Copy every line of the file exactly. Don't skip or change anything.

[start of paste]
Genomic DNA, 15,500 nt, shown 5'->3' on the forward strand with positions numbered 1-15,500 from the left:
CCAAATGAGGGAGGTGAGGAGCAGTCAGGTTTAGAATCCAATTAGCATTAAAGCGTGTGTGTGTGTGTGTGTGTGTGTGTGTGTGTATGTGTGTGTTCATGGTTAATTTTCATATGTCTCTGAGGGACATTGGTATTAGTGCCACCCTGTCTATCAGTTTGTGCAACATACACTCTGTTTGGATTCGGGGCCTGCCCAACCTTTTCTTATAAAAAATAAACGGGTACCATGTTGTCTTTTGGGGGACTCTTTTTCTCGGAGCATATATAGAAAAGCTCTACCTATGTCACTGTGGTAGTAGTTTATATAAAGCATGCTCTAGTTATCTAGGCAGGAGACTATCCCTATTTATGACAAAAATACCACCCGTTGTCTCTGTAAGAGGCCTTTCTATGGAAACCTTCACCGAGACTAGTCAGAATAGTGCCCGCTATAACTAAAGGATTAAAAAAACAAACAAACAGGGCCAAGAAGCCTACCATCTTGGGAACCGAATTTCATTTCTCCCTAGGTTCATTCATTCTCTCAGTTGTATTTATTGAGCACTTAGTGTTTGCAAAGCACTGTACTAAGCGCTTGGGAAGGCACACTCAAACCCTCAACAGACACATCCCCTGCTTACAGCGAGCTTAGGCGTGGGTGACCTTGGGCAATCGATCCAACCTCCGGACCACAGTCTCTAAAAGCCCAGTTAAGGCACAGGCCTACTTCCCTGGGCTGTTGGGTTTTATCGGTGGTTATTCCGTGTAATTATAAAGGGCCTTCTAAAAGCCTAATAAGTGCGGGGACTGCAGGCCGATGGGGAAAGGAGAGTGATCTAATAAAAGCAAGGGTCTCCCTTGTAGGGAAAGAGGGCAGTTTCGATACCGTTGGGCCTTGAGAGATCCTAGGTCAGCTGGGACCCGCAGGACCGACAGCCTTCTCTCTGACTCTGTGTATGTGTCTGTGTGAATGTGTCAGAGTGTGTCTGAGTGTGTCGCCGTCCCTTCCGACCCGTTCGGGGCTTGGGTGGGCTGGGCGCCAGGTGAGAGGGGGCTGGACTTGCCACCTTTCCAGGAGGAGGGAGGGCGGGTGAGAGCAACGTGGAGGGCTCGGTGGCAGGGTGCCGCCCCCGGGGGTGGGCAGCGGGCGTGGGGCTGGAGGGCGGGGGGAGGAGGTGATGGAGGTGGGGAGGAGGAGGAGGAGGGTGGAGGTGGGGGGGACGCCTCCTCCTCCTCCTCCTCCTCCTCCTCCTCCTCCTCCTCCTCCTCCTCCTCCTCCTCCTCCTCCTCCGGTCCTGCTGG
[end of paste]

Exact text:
Genomic DNA, 15,500 nt, shown 5'->3' on the forward strand with positions numbered 1-15,500 from the left:
CCAAATGAGGGAGGTGAGGAGCAGTCAGGTTTAGAATCCAATTAGCATTAAAGCGTGTGTGTGTGTGTGTGTGTGTGTGTGTGTGTATGTGTGTGTTCATGGTTAATTTTCATATGTCTCTGAGGGACATTGGTATTAGTGCCACCCTGTCTATCAGTTTGTGCAACATACACTCTGTTTGGATTCGGGGCCTGCCCAACCTTTTCTTATAAAAAATAAACGGGTACCATGTTGTCTTTTGGGGGACTCTTTTTCTCGGAGCATATATAGAAAAGCTCTACCTATGTCACTGTGGTAGTAGTTTATATAAAGCATGCTCTAGTTATCTAGGCAGGAGACTATCCCTATTTATGACAAAAATACCACCCGTTGTCTCTGTAAGAGGCCTTTCTATGGAAACCTTCACCGAGACTAGTCAGAATAGTGCCCGCTATAACTAAAGGATTAAAAAAACAAACAAACAGGGCCAAGAAGCCTACCATCTTGGGAACCGAATTTCATTTCTCCCTAGGTTCATTCATTCTCTCAGTTGTATTTATTGAGCACTTAGTGTTTGCAAAGCACTGTACTAAGCGCTTGGGAAGGCACACTCAAACCCTCAACAGACACATCCCCTGCTTACAGCGAGCTTAGGCGTGGGTGACCTTGGGCAATCGATCCAACCTCCGGACCACAGTCTCTAAAAGCCCAGTTAAGGCACAGGCCTACTTCCCTGGGCTGTTGGGTTTTATCGGTGGTTATTCCGTGTAATTATAAAGGGCCTTCTAAAAGCCTAATAAGTGCGGGGACTGCAGGCCGATGGGGAAAGGAGAGTGATCTAATAAAAGCAAGGGTCTCCCTTGTAGGGAAAGAGGGCAGTTTCGATACCGTTGGGCCTTGAGAGATCCTAGGTCAGCTGGGACCCGCAGGACCGACAGCCTTCTCTCTGACTCTGTGTATGTGTCTGTGTGAATGTGTCAGAGTGTGTCTGAGTGTGTCGCCGTCCCTTCCGACCCGTTCGGGGCTTGGGTGGGCTGGGCGCCAGGTGAGAGGGGGCTGGACTTGCCACCTTTCCAGGAGGAGGGAGGGCGGGTGAGAGCAACGTGGAGGGCTCGGTGGCAGGGTGCCGCCCCCGGGGGTGGGCAGCGGGCGTGGGGCTGGAGGGCGGGGGGAGGAGGTGATGGAGGTGGGGAGGAGGAGGAGGAGGGTGGAGGTGGGGGGGACGCCTCCTCCTCCTCCTCCTCCTCCTCCTCCTCCTCCTCCTCCTCCTCCTCCTCCTCCTCCTCCTCCTCCGGTCCTGCTGG